2013 Reds / RN Radio

Redleg Nation Radio #75: Spring Training Talk, Week 2

Doug Gray, Bill Lack, and I discuss the goings-on around Spring Training for the Cincinnati Reds. Topics include Devin Mesoraco, the bullpen situation, and what Cincinnati should do with uber-prospect Billy Hamilton. It’s the latest edition of Redleg Nation Radio. Enjoy!

You can listen with the player at the bottom of this post or right-click here to download the mp3 file to listen at your leisure. For links to all previous episodes of Redleg Nation Radio, check out the podcast’s home page.

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Many thanks to Friend of the Nation — and huge Reds fan — Freekbass for the bumper music. The music is from this album; he’s a talented guy, and highly recommended.

4 thoughts on “Redleg Nation Radio #75: Spring Training Talk, Week 2

  1. If I’d known about the show I’d have called in with the follow question…

    “I’ve been surprised by some of the FA pitchers WJ picked up in the offseason, specifically Hensley, Galarraga and Parra. I’m on record as not being in favor of the Parra signing but so far so good. Considering they all have established themselves for what they are and really only Hensley has ever been consider a top pitcher at one point, who of this group has surprised you the most?”

  2. I’m intrigued by the discussion about Billy Hamilton’s lack of power, and its effect on his ability to keep pitchers honest. I would add two points to that, though.

    1) Power is not just power. Speed leads to extra bases too, as evidenced by Hamilton’s illogically high SLG from A+ and AA, despite the fact that he hits so few home runs. When a single is really a double, and a double is really an inside the parker (not to mention a routine grounder is actually an infield hit), wouldn’t that have the same effect of keeping pitchers on their toes? I recognize that minor league numbers don’t translate to major league pitching and defense, but they mean something. There is more to making yourself intimidating than just putting balls over the fence.

    2) What about the Votto bump? I know lineup protection is supposed to be a myth, but put yourself in a pitcher’s shoes. You know if this guy gets on base, he WIlL be in scoring position for the best pure hitter in baseball, and he WILL score from second on just about any kind of contact. That doesn’t make you nervous? Who was the 3-hole hitter in Pensacola. I don’t follow the minor leagues closely, but I’d wager it wasn’t anybody as scary as #19.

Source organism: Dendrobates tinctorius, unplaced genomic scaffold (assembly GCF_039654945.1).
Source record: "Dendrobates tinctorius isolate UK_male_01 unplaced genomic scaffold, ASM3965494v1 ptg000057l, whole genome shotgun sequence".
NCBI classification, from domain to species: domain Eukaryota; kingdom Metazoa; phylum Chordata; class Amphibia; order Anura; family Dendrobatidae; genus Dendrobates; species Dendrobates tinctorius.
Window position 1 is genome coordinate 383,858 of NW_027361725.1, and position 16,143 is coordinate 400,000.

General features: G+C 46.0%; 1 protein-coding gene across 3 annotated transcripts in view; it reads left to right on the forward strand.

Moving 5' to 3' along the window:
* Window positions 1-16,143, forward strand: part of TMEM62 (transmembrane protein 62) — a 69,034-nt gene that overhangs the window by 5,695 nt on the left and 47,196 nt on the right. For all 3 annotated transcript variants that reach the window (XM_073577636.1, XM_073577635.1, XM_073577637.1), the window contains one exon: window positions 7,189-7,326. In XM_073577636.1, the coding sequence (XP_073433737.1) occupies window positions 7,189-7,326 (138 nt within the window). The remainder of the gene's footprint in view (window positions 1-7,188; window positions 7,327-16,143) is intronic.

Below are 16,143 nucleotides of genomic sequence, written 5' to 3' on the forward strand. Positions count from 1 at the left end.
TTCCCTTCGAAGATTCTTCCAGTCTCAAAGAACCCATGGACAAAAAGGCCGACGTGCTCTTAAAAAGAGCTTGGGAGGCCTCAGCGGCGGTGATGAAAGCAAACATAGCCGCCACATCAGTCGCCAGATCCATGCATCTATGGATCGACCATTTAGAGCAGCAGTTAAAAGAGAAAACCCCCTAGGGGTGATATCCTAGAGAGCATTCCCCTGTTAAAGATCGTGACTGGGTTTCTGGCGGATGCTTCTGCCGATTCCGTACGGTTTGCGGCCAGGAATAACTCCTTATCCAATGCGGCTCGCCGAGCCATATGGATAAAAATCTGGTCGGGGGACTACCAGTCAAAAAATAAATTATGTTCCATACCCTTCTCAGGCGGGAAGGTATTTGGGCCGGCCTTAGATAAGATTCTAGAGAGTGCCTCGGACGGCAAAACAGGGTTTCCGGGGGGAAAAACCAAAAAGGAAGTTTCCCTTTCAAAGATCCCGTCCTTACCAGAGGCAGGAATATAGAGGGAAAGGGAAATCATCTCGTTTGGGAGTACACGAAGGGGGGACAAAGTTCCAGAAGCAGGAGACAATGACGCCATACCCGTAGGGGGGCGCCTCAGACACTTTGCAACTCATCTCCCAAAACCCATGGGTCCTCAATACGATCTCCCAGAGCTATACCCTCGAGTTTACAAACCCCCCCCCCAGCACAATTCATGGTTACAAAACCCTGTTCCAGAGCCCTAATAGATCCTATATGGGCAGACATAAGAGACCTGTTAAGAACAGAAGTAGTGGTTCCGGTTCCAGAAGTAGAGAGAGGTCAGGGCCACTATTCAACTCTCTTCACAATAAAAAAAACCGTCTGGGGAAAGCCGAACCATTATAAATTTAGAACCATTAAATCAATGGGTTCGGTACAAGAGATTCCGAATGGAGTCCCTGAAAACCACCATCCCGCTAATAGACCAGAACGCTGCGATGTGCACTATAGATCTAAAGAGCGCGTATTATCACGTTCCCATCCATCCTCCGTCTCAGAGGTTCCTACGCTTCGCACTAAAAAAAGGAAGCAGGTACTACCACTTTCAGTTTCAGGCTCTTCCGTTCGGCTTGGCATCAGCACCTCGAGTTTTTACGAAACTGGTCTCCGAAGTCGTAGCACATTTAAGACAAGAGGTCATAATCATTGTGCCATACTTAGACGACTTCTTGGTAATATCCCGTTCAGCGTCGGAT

He strikes out too much, and I agree that Dusty is making the situation worse by telling him to hack at everything, but I don’t know that a lack of traditional power is that great a handicap to a hitter who is going to have the middle of the Reds lineup coming up behind him. Besides, I thought doubles power was more important than home run power for a leadoff man, and Hamilton hits A TON of doubles, even if they look a little different than the doubles most players hit.

  3. I’m not sure Hamilton isn’t a line drive hitter. He may not have home run power, but he does hit line drives.

  4. @TC: Manny Parra surprised me more than Hensley and Galarraga (and recently Mark Prior) in that he has a major league contract.

    @bhrubin1: If Billy Hamilton develops good pitch recognition I think pitchers will find that they’re better off throwing him strikes and hoping he hits the ball at a fielder (you know, that Batting Average on Balls In Play stat)… than trying to pitch around him. They don’t have to be worried about balls getting hit over the fence – it’s very different from facing, say, Joey Votto, who can crush a ball they misplace. Bronson Arroyo, who relies on deception and pitches to contact in hopes that a hitter will get himself out, I don’t know why he’d throw Hamilton anything other than strikes.

    2. The boost of hitting in Joey Votto was clearly shown by statistics last season, but some people believe it’s a myth. Oh well. No reason arguing.

    3. I don’t think Dusty told Billy Hamilton to hack at everything, I thought he said to not watch called strikes. Billy Hamilton won’t get many hits if he watches all the strikes he gets, and I think that’s what Dusty was getting at. Instead that was spun off as crazy old Dusty wanting Billy Hamilton to swing at miss at everything he he sees, whether it’s in the dirt or over his head.

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